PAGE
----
Answer Me

Originally published by 225 Magazine on June 27, 2014. 

By Amanda Wicks

On any given weeknight in Baton Rouge, in any one of the many bars around town, there’s a battle taking place. A battle for knowledge. A battle to be the best. A battle to remember the name of that long-forgotten actor’s most popular character from that cult classic movie—all after having a few rounds. You know the one! Ugh.

Trivia nights are nothing new to the city, but their popularity is spiking, and the fun to be had is undeniable. From the well-attended trivia night at The Chimes to other popular versions at Red Star, the Cove, Mud and Water, Pelican House, The Bulldog, Bald Eagle and Hound Dogs, area restaurants and bars are embracing competitive question-answering like never before. And trivia’s appeal is proving a popular night out for groups of friends and a great way to win prizes like gift cards and bar tabs.

Michael Hatfield, owner of MonkeyBR, the company behind the Let’s Get Quizzical trivia nights, oversees and hosts many of these events in Baton Rouge. The trivia-loaded landscape that exists in the Red Stick today largely grew out of the Monday Night Football bingo Hatfield hosted at Fox and Hound six years ago. At those games the questions revolved around football, but he quickly saw the potential for attracting more patrons with other categories. It’s clear from the turnout at The Chimes and the other Let’s Get Quizzical trivia nights that people enjoy Hatfield’s approach to this brain game.

Hatfield spends hours each day preparing questions for the various trivia nights he and other LGQ hosts will hold throughout the week. The time he puts into the questions has expanded as his trivia nights have developed regulars. Hatfield’s goal isn’t to stump everyone, but he does want to make the questions a real challenge. Trivia night regular Mike Rold enjoys Hatfield’s approach.

“His questions are harder and cover a broader area,” Rold explains. Another regular at The Chimes is Jon Harsch, who puts it simply: “Hatfield’s questions are better quality.”

At times, the true fun comes not in getting the answer right but in challenging Hatfield. Members of the team Zombie Strippers admit that at least once each game a debate over the correct answer arises. “He’s fun to argue with,” says Harsch.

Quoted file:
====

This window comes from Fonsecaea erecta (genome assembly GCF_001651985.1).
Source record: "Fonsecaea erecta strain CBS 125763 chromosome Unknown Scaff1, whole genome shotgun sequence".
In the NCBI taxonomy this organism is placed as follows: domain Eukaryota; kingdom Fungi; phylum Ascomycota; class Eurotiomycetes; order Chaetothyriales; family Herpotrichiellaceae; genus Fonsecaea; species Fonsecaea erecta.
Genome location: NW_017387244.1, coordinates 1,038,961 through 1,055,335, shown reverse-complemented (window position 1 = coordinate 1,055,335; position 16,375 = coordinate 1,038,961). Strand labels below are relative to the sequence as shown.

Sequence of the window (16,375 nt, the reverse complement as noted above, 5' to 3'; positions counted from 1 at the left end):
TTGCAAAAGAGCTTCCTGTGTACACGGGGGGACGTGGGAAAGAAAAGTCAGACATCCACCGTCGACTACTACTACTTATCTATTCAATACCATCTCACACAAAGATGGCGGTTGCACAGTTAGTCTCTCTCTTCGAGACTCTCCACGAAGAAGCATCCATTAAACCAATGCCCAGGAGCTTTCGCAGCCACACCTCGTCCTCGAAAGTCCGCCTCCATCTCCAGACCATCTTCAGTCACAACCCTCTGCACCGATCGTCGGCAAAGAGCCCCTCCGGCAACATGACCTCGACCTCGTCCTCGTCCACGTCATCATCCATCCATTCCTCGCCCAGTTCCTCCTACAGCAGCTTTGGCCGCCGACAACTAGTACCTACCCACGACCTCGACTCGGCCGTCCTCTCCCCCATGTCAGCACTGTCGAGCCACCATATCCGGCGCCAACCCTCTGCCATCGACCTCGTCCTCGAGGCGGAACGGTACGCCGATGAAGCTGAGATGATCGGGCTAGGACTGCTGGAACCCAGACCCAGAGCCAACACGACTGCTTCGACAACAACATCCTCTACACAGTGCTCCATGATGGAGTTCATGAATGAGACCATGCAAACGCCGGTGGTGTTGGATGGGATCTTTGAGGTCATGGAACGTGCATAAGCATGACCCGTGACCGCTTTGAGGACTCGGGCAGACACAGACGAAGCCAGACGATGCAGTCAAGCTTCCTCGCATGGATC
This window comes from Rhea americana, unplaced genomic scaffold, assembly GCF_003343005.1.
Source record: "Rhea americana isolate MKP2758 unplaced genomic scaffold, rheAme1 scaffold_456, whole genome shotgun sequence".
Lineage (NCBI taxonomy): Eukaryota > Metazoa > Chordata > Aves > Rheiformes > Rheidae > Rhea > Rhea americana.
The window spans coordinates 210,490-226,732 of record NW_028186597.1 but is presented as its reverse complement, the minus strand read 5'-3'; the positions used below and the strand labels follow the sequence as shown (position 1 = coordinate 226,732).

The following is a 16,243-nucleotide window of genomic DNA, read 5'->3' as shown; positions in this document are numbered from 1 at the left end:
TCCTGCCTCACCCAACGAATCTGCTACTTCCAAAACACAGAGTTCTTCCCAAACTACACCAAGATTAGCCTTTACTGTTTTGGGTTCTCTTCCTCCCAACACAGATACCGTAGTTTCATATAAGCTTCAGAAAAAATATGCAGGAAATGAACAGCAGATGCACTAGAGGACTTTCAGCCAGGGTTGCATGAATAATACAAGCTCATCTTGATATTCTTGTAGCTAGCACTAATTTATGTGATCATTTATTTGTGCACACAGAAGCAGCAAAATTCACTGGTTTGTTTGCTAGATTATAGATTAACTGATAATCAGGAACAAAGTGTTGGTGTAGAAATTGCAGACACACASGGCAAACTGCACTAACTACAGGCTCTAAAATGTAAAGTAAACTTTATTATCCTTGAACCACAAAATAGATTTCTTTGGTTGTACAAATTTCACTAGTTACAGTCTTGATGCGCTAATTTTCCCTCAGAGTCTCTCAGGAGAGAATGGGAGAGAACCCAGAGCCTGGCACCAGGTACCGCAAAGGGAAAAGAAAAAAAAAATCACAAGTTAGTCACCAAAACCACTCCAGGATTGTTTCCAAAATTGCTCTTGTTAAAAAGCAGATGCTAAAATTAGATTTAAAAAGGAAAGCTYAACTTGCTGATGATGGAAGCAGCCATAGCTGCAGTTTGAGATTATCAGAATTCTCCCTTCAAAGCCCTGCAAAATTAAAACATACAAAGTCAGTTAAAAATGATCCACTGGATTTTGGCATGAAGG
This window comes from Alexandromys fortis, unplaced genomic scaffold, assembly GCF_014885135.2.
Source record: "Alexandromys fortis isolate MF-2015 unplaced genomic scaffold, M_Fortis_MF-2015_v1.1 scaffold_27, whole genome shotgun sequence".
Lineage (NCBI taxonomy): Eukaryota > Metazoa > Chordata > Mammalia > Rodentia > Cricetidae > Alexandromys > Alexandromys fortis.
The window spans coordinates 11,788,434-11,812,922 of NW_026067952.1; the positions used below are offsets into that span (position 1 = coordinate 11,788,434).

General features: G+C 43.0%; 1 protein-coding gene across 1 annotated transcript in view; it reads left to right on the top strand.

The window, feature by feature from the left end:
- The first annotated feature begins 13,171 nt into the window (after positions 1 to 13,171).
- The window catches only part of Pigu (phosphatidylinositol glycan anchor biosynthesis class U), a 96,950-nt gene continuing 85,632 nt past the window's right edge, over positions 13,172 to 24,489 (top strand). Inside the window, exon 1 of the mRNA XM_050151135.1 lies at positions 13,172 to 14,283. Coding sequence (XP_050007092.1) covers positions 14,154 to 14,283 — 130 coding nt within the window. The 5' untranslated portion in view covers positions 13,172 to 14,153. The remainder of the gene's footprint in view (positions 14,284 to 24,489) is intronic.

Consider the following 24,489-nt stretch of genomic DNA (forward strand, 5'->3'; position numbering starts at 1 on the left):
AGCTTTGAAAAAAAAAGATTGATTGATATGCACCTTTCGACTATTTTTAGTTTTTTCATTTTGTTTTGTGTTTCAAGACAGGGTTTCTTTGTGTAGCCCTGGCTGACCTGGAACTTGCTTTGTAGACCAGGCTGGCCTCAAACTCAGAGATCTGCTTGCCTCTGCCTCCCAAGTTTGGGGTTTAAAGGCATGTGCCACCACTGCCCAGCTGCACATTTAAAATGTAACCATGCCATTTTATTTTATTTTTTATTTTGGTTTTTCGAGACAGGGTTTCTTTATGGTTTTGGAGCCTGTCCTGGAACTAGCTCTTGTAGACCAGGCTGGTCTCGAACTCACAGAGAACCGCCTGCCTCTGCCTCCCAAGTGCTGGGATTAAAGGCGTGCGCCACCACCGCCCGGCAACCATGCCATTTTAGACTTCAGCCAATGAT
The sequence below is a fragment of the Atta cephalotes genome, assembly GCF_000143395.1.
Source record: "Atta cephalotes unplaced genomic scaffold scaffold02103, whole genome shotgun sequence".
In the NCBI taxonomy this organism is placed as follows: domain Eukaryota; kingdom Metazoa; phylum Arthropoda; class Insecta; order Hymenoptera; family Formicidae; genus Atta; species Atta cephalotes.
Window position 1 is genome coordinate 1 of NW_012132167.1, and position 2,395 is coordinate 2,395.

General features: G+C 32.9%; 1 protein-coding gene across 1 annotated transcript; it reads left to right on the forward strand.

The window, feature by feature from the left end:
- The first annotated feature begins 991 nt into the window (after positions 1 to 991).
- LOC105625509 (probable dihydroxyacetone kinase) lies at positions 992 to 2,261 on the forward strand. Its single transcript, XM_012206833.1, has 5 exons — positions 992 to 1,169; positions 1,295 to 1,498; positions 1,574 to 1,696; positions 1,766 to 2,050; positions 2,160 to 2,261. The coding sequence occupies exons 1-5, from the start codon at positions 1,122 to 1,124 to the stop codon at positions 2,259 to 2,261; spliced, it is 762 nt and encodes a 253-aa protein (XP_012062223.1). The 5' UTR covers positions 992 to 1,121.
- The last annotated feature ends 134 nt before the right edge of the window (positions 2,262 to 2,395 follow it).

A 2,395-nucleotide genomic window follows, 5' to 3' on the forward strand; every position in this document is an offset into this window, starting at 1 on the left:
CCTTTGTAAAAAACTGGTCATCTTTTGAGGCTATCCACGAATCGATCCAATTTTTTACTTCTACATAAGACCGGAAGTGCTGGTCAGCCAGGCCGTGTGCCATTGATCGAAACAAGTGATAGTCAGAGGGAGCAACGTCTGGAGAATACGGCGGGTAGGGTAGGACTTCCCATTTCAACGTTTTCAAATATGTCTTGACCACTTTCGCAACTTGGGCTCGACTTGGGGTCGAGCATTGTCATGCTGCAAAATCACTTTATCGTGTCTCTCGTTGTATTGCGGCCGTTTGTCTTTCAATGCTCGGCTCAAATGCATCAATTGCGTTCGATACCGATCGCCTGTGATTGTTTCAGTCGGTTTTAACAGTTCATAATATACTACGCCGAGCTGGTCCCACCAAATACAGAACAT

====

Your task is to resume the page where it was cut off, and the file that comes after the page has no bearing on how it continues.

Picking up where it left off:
Let’s Get Quizzical involves two rounds of 10 questions each. Most questions have a 5-, 6-, or 7-point system built in so teams don’t lose points for incorrect answers. There are special questions that involve the wagering of points or trying to get closest to the correct answer. Most trivia nights are themed R.A.T.—for “Random Ass Trivia”—but Hatfield does specially themed trivia nights, such as a highly anticipated Mustached Heroes night, once a month.

Unlike other trivia nights in town, which tend to share only the correct answer, Hatfield and his hosts revel in displaying people’s creativity—and their ignorance. Before getting to the correct answer, Hatfield likes to announce the many wrong answers he often gets. But it’s all in the spirit of good fun and always causes a few chuckles.

Mike Chalaron hosts Let’s Get Quizzical at Red Star and Bald Eagle. After befriending Hatfield, he saw an opportunity to bring the popular drinking game to one of his favorite bars, Red Star.

“I like the people that come here and the familiarity,” Chalaron says. The regulars who attend Red Star’s trivia night enjoy a smaller crowd, but that breeds an intimate friendship among teams. Kent Bollfrass, who often plays trivia at Red Star, likes the low-key atmosphere therecompared to the larger version at The Chimes.

Over at Pelican House, things run a bit differently. The bar hires Geeks Who Drink, a company based in Colorado that caters exclusively to trivia’s popularity. Jade Berlin, who hosts Geeks Who Drink on Tuesdays at Pelican House, enjoys the bar’s “laid-back and comfortable” atmosphere. Things move a bit quicker here, too. There are eight rounds of eight questions each, and each round revolves around a theme. Rather than turn in answers after each question, teams answer on a piece of paper that they eventually submit.


“It’s a good reason to get out on a Tuesday,” says Pelican House regular Russell Pitts.

Such trivia hounds are proof that these competitive nights are as much a social event as they are tests of mental acumen. The mere act of working together to find an answer harkens back to the days when smart phones didn’t sit waiting in people’s pockets and purses, answers at the ready. People once relied upon each other for information. This is known as transactive memory.

Now smart phones act as the primary form of transactive memory. It’s more common to turn to a tiny screen than a friend to discover the answer to just about anything. Trivia’s social nature stimulates its mental component and vice versa. The game is about more than knowing the answers; it’s about the camaraderie involved in finding them.

“That’s how trivia should be,” Hatfield says. “It’s a time when people can have fun and chat.”

Use of smart phones to find the answers is strictly forbidden, and Hatfield is quick to label those he spies using them as “dirty, dirty cheaters”—a designation that does not wash off the playing floor with ease.

The goal of these nights, then, is not just to pit brain against brain and crown a victor—though this happens with verve—but also to foster a greater sense of conviviality and community.

Emily Avery met her husband Brent McLellan at a Let’s Get Quizzical Invitational. The two recently married.

And here’s another interesting piece of trivia: Hatfield attended the wedding.

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